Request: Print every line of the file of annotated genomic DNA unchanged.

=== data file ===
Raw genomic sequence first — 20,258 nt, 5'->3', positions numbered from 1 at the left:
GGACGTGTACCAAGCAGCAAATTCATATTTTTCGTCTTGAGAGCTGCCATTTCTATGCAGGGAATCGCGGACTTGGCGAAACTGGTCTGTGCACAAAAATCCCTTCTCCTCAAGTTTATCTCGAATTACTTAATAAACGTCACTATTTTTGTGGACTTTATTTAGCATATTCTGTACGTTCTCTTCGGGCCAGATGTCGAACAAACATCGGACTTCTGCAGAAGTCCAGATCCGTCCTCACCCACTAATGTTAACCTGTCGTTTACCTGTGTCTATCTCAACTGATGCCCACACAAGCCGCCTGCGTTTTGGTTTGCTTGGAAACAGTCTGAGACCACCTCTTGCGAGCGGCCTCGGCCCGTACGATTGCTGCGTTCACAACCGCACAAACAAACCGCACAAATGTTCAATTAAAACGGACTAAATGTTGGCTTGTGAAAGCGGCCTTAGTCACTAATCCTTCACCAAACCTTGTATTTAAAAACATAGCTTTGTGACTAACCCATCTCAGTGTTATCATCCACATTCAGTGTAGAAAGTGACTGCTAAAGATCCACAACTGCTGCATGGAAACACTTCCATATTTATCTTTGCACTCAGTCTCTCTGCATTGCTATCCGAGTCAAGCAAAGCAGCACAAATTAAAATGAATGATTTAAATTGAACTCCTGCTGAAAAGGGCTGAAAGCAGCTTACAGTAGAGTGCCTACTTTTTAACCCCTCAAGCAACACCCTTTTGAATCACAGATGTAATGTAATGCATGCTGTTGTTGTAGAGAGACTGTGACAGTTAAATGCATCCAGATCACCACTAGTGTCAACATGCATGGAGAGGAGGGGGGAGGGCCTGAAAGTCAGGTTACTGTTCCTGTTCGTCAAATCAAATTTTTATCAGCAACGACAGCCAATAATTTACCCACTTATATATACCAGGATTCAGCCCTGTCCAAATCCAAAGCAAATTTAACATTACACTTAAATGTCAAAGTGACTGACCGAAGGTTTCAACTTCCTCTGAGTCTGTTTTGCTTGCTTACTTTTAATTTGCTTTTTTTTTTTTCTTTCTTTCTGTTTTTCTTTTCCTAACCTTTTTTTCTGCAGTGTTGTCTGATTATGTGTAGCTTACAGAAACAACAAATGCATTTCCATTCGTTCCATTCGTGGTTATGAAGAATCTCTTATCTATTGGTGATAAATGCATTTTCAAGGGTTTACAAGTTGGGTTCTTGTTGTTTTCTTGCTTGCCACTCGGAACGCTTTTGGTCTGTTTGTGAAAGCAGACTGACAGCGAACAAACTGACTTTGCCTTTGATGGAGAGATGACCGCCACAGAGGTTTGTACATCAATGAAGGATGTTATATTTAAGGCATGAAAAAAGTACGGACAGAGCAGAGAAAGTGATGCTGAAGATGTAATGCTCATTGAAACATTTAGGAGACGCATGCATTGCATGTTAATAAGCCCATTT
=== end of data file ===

Raw genomic sequence first — 20,258 nt, 5'->3', positions numbered from 1 at the left:
GGACGTGTACCAAGCAGCAAATTCATATTTTTCGTCTTGAGAGCTGCCATTTCTATGCAGGGAATCGCGGACTTGGCGAAACTGGTCTGTGCACAAAAATCCCTTCTCCTCAAGTTTATCTCGAATTACTTAATAAACGTCACTATTTTTGTGGACTTTATTTAGCATATTCTGTACGTTCTCTTCGGGCCAGATGTCGAACAAACATCGGACTTCTGCAGAAGTCCAGATCCGTCCTCACCCACTAATGTTAACCTGTCGTTTACCTGTGTCTATCTCAACTGATGCCCACACAAGCCGCCTGCGTTTTGGTTTGCTTGGAAACAGTCTGAGACCACCTCTTGCGAGCGGCCTCGGCCCGTACGATTGCTGCGTTCACAACCGCACAAACAAACCGCACAAATGTTCAATTAAAACGGACTAAATGTTGGCTTGTGAAAGCGGCCTTAGTCACTAATCCTTCACCAAACCTTGTATTTAAAAACATAGCTTTGTGACTAACCCATCTCAGTGTTATCATCCACATTCAGTGTAGAAAGTGACTGCTAAAGATCCACAACTGCTGCATGGAAACACTTCCATATTTATCTTTGCACTCAGTCTCTCTGCATTGCTATCCGAGTCAAGCAAAGCAGCACAAATTAAAATGAATGATTTAAATTGAACTCCTGCTGAAAAGGGCTGAAAGCAGCTTACAGTAGAGTGCCTACTTTTTAACCCCTCAAGCAACACCCTTTTGAATCACAGATGTAATGTAATGCATGCTGTTGTTGTAGAGAGACTGTGACAGTTAAATGCATCCAGATCACCACTAGTGTCAACATGCATGGAGAGGAGGGGGGAGGGCCTGAAAGTCAGGTTACTGTTCCTGTTCGTCAAATCAAATTTTTATCAGCAACGACAGCCAATAATTTACCCACTTATATATACCAGGATTCAGCCCTGTCCAAATCCAAAGCAAATTTAACATTACACTTAAATGTCAAAGTGACTGACCGAAGGTTTCAACTTCCTCTGAGTCTGTTTTGCTTGCTTACTTTTAATTTGCTTTTTTTTTTTTCTTTCTTTCTGTTTTTCTTTTCCTAACCTTTTTTTCTGCAGTGTTGTCTGATTATGTGTAGCTTACAGAAACAACAAATGCATTTCCATTCGTTCCATTCGTGGTTATGAAGAATCTCTTATCTATTGGTGATAAATGCATTTTCAAGGGTTTACAAGTTGGGTTCTTGTTGTTTTCTTGCTTGCCACTCGGAACGCTTTTGGTCTGTTTGTGAAAGCAGACTGACAGCGAACAAACTGACTTTGCCTTTGATGGAGAGATGACCGCCACAGAGGTTTGTACATCAATGAAGGATGTTATATTTAAGGCATGAAAAAAGTACGGACAGAGCAGAGAAAGTGATGCTGAAGATGTAATGCTCATTGAAACATTTAGGAGACGCATGCATTGCATGTTAATAAGCCCATTT